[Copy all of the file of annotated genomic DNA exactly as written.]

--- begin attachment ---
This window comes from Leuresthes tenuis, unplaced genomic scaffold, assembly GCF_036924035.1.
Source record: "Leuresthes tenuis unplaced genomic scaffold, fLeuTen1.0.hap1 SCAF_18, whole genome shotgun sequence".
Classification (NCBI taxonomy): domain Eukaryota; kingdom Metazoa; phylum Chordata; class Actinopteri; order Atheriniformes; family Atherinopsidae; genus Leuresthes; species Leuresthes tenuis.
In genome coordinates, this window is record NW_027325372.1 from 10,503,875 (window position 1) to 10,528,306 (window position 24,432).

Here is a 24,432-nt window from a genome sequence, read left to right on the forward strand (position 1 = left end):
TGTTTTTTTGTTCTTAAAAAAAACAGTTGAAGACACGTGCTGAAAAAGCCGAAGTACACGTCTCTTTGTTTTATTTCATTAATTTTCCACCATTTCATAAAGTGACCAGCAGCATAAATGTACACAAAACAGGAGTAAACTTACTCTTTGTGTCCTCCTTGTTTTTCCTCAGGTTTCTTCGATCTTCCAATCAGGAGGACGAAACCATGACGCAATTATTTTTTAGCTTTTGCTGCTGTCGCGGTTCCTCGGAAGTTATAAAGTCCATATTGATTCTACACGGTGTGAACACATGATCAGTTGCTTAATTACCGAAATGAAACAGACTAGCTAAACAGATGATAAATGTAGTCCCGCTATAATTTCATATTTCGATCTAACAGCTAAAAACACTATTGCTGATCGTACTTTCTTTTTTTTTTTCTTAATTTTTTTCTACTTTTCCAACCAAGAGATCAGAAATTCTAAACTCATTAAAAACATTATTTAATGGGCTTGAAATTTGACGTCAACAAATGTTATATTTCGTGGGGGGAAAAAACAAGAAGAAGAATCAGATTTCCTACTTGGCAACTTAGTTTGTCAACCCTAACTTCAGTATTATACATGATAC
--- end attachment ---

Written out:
This window comes from Leuresthes tenuis, unplaced genomic scaffold, assembly GCF_036924035.1.
Source record: "Leuresthes tenuis unplaced genomic scaffold, fLeuTen1.0.hap1 SCAF_18, whole genome shotgun sequence".
Classification (NCBI taxonomy): domain Eukaryota; kingdom Metazoa; phylum Chordata; class Actinopteri; order Atheriniformes; family Atherinopsidae; genus Leuresthes; species Leuresthes tenuis.
In genome coordinates, this window is record NW_027325372.1 from 10,503,875 (window position 1) to 10,528,306 (window position 24,432).

Here is a 24,432-nt window from a genome sequence, read left to right on the forward strand (position 1 = left end):
TGTTTTTTTGTTCTTAAAAAAAACAGTTGAAGACACGTGCTGAAAAAGCCGAAGTACACGTCTCTTTGTTTTATTTCATTAATTTTCCACCATTTCATAAAGTGACCAGCAGCATAAATGTACACAAAACAGGAGTAAACTTACTCTTTGTGTCCTCCTTGTTTTTCCTCAGGTTTCTTCGATCTTCCAATCAGGAGGACGAAACCATGACGCAATTATTTTTTAGCTTTTGCTGCTGTCGCGGTTCCTCGGAAGTTATAAAGTCCATATTGATTCTACACGGTGTGAACACATGATCAGTTGCTTAATTACCGAAATGAAACAGACTAGCTAAACAGATGATAAATGTAGTCCCGCTATAATTTCATATTTCGATCTAACAGCTAAAAACACTATTGCTGATCGTACTTTCTTTTTTTTTTTCTTAATTTTTTTCTACTTTTCCAACCAAGAGATCAGAAATTCTAAACTCATTAAAAACATTATTTAATGGGCTTGAAATTTGACGTCAACAAATGTTATATTTCGTGGGGGGAAAAAACAAGAAGAAGAATCAGATTTCCTACTTGGCAACTTAGTTTGTCAACCCTAACTTCAGTATTATACATGATAC